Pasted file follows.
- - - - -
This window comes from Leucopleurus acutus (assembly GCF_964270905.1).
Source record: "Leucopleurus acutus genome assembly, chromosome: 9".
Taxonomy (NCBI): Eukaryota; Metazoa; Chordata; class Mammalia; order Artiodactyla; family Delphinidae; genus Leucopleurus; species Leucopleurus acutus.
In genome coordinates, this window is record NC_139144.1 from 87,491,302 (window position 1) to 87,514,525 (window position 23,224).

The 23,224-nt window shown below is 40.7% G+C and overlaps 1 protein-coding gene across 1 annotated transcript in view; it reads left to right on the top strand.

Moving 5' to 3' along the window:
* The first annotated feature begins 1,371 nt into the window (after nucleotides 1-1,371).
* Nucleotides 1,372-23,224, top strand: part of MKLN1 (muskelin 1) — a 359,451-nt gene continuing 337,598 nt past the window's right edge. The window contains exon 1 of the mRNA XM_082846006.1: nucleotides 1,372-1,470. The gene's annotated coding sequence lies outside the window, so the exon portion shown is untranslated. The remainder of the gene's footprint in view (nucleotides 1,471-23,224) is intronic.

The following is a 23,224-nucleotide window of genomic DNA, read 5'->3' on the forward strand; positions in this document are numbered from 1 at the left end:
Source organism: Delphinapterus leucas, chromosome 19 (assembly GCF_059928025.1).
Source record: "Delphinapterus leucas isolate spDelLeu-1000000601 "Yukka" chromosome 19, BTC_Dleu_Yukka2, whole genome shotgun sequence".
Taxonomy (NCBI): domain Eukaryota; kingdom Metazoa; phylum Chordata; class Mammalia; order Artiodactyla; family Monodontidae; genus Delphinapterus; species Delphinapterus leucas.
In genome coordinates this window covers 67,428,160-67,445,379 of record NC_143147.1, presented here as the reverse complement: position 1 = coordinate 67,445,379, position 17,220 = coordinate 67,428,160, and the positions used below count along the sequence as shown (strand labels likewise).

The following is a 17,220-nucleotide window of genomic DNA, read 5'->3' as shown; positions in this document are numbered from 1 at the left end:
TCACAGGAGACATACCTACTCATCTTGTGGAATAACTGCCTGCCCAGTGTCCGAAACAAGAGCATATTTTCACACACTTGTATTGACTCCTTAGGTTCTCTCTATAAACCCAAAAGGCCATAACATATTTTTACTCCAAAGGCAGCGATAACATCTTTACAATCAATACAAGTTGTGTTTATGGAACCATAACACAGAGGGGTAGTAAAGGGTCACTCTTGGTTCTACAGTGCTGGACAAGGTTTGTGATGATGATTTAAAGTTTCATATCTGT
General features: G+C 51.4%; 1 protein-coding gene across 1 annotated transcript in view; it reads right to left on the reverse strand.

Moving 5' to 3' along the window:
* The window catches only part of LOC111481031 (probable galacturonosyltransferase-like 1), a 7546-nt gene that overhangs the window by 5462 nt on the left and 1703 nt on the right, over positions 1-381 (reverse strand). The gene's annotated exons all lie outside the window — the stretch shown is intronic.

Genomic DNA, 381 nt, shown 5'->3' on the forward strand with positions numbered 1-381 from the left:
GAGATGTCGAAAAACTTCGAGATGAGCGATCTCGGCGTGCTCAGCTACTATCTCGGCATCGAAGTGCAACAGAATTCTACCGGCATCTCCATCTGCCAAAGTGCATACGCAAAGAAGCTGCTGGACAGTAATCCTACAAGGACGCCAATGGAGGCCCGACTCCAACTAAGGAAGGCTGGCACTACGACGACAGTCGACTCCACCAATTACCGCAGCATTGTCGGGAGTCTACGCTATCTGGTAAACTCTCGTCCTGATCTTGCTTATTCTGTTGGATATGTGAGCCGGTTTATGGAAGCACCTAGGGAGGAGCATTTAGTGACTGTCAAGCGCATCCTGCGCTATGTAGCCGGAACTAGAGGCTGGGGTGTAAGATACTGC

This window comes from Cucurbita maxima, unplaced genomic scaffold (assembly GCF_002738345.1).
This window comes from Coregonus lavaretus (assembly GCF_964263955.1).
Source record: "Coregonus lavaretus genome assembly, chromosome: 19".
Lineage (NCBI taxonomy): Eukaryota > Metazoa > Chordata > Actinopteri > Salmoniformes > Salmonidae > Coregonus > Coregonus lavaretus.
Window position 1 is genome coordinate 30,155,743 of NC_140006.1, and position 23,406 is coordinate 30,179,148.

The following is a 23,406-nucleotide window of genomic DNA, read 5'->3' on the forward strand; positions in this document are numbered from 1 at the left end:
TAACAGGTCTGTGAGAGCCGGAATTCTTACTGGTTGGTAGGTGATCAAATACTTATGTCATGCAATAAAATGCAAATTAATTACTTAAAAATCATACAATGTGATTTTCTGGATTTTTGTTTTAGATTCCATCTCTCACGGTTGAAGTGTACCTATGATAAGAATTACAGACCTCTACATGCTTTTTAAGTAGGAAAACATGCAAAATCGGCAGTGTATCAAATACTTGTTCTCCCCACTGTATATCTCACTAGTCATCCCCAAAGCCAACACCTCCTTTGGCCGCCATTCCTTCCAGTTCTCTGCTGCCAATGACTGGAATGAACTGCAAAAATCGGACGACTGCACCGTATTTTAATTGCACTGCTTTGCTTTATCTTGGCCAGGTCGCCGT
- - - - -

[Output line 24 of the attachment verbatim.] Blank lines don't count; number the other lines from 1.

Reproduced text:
Lineage (NCBI taxonomy): Eukaryota > Metazoa > Chordata > Actinopteri > Salmoniformes > Salmonidae > Coregonus > Coregonus lavaretus.